The judge made a plea to the media for the girl to be allowed to get on with her life, but he did not reveal whether she had been granted her wish to carry on living with her 18-year-old boyfriend's family.
Settlement of her case came after lengthy out-of-court talks, conducted through lawyers, between the girl, her mother and the mother of her boyfriend.
The agreement was sanctioned at a private hearing by the President of the Family Division, Sir Stephen Brown, who last month made the girl a ward of court at her mother's request.
Sir Stephen emphasised that it was not a case of a 'precocious or wilful young lady' trying to assert her independence by 'divorcing' her parents.
He said that the girl had been troubled by pressures at home in the aftermath of divorce proceedings between her parents. She had gone to live with her boyfriend's family and then sought help through the courts, as she was entitled to do.
Under the agreement, the girl will remain a ward of court, with the Official Solicitor, David Venables, acting as her legal guardian.
It was a 'relaxed situation', the judge said, and it was vital that the girl should not be harassed or subjected to publicity.
The girl, from Ilford, east London, described by the judge as sensitive and intelligent, cannot be named for legal reasons.
The dispute over where she should be allowed to live began when she instructed solicitors who obtained a 'prohibited steps' order from a judge at Guildford County Court which prevented her parents taking her away from the boyfriend's home in Surrey.
She brought her case under the 1989 Children Act which allows children, for the first time, to initiate proceedings and instruct a solicitor to make applications to the courts. The case moved to the High Court when she sought a 'residence order' allowing her to stay where she wanted.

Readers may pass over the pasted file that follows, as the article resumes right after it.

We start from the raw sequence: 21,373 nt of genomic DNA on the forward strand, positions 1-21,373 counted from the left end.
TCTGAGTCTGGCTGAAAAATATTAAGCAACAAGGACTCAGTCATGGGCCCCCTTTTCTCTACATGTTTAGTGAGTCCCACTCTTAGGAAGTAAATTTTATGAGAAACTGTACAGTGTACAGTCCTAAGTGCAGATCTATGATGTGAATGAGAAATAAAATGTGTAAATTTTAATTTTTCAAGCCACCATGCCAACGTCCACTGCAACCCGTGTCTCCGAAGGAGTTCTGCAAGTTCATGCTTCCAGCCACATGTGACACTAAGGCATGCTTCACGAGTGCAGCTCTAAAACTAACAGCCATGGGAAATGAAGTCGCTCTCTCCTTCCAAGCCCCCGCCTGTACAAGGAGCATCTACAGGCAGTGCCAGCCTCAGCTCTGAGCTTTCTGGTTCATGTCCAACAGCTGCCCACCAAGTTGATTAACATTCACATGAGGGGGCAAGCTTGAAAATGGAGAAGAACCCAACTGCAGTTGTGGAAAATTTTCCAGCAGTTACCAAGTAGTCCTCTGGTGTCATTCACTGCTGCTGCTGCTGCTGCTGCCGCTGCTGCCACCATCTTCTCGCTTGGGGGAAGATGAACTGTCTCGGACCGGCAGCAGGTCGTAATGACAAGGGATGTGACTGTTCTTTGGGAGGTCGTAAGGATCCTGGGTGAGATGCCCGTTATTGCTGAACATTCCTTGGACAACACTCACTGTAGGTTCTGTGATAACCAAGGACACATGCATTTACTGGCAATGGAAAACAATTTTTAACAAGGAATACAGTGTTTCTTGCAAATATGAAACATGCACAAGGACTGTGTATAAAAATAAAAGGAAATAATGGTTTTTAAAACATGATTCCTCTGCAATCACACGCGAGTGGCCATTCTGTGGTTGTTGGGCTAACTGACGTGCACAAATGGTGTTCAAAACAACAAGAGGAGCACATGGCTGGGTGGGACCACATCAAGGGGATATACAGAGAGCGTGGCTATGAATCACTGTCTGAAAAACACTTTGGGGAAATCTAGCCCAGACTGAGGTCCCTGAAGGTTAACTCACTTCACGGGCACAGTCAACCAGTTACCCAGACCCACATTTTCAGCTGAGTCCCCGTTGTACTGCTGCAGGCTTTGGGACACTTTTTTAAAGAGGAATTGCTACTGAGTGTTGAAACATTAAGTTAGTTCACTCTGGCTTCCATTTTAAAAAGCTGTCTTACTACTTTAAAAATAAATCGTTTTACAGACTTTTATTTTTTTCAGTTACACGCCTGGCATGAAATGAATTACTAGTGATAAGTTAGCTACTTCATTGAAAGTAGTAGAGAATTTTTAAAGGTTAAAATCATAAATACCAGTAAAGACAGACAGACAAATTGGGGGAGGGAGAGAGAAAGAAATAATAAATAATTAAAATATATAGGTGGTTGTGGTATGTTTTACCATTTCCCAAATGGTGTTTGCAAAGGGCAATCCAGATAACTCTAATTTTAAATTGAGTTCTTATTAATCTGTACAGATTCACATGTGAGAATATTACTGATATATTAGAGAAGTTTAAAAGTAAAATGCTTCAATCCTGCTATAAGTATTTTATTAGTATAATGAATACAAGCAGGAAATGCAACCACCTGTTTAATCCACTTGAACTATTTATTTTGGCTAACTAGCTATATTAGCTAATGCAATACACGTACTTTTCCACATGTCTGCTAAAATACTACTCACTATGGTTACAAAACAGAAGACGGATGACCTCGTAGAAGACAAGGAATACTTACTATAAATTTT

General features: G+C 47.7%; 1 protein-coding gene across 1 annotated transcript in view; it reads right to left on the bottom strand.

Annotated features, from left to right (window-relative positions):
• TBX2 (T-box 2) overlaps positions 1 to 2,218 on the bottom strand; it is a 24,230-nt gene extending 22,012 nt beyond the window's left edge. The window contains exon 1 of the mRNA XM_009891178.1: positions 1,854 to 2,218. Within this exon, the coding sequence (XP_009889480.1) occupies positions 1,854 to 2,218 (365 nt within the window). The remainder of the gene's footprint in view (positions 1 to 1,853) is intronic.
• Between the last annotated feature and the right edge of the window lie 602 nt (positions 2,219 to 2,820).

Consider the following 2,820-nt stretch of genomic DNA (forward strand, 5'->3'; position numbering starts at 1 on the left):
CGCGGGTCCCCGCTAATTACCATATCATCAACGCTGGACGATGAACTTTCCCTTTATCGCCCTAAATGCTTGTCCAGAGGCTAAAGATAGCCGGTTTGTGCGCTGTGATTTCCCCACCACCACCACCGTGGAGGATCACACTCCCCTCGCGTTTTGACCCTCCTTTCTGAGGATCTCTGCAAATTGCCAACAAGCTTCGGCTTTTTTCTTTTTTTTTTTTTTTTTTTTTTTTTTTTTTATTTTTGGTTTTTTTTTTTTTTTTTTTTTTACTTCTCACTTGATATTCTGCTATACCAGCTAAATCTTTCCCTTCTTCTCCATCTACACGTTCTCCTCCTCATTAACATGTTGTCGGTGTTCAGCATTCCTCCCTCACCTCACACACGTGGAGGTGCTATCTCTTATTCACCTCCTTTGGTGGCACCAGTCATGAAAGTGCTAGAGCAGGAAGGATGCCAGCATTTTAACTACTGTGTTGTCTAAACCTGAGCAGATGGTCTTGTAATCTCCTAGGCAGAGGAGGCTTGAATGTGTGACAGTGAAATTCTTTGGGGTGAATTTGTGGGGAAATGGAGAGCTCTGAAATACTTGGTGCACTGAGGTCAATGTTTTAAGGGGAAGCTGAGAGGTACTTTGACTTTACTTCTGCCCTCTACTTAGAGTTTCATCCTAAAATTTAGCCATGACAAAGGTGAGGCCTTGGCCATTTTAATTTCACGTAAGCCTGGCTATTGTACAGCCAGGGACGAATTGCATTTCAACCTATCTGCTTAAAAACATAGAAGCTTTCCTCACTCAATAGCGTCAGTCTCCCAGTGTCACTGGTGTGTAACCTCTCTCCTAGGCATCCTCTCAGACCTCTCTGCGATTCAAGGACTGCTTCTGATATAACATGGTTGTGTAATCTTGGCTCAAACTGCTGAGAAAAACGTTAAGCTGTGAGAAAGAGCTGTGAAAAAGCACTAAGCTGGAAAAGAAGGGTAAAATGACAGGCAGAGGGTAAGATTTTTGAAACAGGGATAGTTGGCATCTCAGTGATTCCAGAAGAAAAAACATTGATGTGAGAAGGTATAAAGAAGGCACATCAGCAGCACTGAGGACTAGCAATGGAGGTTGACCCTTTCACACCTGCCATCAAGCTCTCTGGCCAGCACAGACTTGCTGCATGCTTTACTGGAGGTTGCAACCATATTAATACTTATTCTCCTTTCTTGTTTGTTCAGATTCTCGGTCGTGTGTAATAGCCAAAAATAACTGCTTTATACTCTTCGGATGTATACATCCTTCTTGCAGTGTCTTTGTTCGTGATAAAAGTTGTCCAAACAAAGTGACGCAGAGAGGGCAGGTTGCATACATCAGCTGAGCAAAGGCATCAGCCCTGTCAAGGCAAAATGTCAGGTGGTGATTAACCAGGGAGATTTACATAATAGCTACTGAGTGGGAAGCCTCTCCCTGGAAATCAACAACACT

Sir Stephen said that the girl had a hereditary medical condition which gave rise to stress when she was under pressure. It was to avoid pressure that she went to live with her boyfriend's family.
The county court order she obtained was 'rather stringent' and the case was transferred to the High Court.
Since then the Official Solicitor had obtained reports from an adolescent psychiatrist and another specialist. As a result, an agreement was reached keeping the girl under the court's supervision.
'Her future is being considered carefully and she has every opportunity of a very bright future,' the judge said.
Sir Stephen said that the girl's parents, her boyfriend and his mother were 'people of the highest integrity and character'.
He added: 'I have seen a school report on the boyfriend which is most impressive and which speaks of his responsibility and his very clear intellectual attainments.'
In future, similar court applications by children should go straight to the High Court or be transferred if initiated in a lower court, he said.Reuse content